Unformatted text preview: these? Well, unfortunately the answer is that it
depends. The larger the initial amount the more decimal places we will need to keep around. As
a general rule of thumb, set your calculator to the maximum number of decimal places it can
handle and take all of them until the final answer and then round at that point.
Let’s now look at a different kind of example with compounding interest. © 2007 Paul Dawkins 309 http://tutorial.math.lamar.edu/terms.aspx College Algebra Example 2 We are going to put $2500 into an account that earns interest at a rate of 12%. If we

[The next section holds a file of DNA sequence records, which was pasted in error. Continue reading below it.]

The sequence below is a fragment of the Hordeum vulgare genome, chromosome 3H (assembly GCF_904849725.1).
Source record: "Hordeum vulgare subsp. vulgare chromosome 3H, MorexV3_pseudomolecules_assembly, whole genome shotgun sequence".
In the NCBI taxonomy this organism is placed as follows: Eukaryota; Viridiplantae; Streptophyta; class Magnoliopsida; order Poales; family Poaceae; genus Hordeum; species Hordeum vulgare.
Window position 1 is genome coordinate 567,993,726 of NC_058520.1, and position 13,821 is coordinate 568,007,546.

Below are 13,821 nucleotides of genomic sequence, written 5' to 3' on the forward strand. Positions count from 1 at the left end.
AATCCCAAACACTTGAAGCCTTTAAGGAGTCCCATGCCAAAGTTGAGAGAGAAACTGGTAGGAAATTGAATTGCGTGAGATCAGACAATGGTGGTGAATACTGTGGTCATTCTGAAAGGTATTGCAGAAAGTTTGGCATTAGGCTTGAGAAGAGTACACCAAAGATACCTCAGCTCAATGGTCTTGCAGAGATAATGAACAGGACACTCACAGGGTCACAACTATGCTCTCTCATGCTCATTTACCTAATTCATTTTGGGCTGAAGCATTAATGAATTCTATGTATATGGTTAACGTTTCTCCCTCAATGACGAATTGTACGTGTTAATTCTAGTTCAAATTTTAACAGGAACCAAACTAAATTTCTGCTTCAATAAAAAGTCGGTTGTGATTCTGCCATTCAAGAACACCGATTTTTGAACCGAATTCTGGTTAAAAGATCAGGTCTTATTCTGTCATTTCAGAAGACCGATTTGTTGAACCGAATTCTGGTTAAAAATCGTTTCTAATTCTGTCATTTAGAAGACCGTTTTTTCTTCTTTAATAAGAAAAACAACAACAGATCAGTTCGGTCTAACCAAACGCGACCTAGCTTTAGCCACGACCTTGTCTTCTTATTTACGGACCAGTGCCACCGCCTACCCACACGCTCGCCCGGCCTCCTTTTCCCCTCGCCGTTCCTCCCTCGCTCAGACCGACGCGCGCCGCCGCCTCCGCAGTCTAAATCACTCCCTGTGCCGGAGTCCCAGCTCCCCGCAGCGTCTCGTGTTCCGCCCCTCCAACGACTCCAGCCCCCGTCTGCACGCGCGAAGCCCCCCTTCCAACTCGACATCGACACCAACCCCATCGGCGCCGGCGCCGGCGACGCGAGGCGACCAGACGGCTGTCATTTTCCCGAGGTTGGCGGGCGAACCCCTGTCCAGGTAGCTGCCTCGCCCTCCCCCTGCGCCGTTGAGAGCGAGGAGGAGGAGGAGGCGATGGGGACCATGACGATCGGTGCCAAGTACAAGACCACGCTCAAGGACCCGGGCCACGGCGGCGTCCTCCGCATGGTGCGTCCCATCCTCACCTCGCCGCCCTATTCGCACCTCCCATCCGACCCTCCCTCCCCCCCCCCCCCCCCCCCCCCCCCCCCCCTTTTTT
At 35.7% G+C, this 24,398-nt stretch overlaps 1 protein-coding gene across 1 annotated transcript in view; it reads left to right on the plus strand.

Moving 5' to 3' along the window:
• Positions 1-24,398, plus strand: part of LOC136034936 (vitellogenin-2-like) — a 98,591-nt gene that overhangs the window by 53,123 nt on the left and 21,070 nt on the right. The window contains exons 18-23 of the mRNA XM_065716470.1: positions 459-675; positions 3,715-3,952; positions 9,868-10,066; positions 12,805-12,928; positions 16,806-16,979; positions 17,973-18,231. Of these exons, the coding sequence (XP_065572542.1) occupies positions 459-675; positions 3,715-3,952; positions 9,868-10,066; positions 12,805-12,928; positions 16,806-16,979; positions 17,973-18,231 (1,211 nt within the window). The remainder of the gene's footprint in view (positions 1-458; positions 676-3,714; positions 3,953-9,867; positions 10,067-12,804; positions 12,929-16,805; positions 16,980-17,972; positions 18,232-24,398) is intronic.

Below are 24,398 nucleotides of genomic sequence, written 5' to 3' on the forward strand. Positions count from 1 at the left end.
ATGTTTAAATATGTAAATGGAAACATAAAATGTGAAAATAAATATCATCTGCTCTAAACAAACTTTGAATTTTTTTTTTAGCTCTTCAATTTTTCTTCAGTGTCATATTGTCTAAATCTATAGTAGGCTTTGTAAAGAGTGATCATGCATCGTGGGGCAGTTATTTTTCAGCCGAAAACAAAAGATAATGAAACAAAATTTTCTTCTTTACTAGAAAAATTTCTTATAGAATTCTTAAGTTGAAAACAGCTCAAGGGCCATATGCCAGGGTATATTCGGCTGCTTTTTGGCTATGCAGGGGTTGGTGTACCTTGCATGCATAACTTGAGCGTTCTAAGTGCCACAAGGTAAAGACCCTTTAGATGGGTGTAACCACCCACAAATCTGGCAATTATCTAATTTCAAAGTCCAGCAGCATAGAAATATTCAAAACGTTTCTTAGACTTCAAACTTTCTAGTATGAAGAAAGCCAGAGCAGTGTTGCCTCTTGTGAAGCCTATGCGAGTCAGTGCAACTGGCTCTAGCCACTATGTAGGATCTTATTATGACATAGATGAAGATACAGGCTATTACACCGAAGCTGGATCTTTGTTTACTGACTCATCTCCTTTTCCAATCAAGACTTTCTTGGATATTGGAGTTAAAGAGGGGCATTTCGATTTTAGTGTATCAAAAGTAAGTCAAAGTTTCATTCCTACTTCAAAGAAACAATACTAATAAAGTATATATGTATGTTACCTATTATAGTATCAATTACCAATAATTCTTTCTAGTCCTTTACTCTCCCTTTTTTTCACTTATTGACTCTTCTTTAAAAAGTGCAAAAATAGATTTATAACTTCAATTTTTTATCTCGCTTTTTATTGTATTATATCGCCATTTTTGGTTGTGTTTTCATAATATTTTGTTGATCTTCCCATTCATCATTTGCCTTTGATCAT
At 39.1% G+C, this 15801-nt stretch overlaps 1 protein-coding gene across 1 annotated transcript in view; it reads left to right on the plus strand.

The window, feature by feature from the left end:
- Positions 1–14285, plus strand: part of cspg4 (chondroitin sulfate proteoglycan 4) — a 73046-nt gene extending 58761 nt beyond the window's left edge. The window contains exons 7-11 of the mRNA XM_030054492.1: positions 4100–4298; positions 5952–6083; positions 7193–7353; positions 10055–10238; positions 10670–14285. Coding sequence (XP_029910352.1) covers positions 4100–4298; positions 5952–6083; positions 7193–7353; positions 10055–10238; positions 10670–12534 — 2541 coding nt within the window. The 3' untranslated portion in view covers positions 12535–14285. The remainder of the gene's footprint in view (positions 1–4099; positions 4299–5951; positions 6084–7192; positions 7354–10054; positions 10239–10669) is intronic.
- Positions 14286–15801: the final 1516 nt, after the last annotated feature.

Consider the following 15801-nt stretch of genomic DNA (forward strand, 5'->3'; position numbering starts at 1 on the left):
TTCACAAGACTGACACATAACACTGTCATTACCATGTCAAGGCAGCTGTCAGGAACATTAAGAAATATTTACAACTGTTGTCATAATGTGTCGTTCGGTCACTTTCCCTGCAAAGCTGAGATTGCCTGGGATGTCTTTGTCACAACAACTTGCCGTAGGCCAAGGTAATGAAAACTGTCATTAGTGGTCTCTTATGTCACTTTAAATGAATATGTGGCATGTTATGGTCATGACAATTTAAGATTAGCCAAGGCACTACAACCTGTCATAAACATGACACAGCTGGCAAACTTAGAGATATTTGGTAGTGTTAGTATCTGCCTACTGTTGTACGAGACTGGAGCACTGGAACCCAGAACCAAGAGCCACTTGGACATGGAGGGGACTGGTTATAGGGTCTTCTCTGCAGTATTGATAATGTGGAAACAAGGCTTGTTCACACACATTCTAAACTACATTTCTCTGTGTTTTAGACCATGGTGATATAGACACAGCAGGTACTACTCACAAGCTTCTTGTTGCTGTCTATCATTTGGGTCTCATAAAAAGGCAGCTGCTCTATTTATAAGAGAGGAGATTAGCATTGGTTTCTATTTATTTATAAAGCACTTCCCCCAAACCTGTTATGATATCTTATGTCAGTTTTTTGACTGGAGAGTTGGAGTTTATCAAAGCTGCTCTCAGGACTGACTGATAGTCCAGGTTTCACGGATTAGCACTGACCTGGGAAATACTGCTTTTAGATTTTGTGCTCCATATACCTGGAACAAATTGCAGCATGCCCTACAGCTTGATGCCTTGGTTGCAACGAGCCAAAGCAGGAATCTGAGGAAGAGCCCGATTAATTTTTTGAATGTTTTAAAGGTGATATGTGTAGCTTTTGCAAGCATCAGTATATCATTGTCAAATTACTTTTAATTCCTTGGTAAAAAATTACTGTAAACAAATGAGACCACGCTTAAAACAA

want to have $4000 in the account when we close it how long should we keep the money in the
(a) we compound interest continuously. [Solution]
(b) we compound interest 6 times a year. [Solution]
Again, in let’s identify the quantities that won’t change with each part. A = 4000 P = 2500 r= 12
100 Notice that this time we’ve been given A and are asking to find t. This means that we are going to
have to solve an exponential...
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- Spring '12
- ........., Paul Dawkins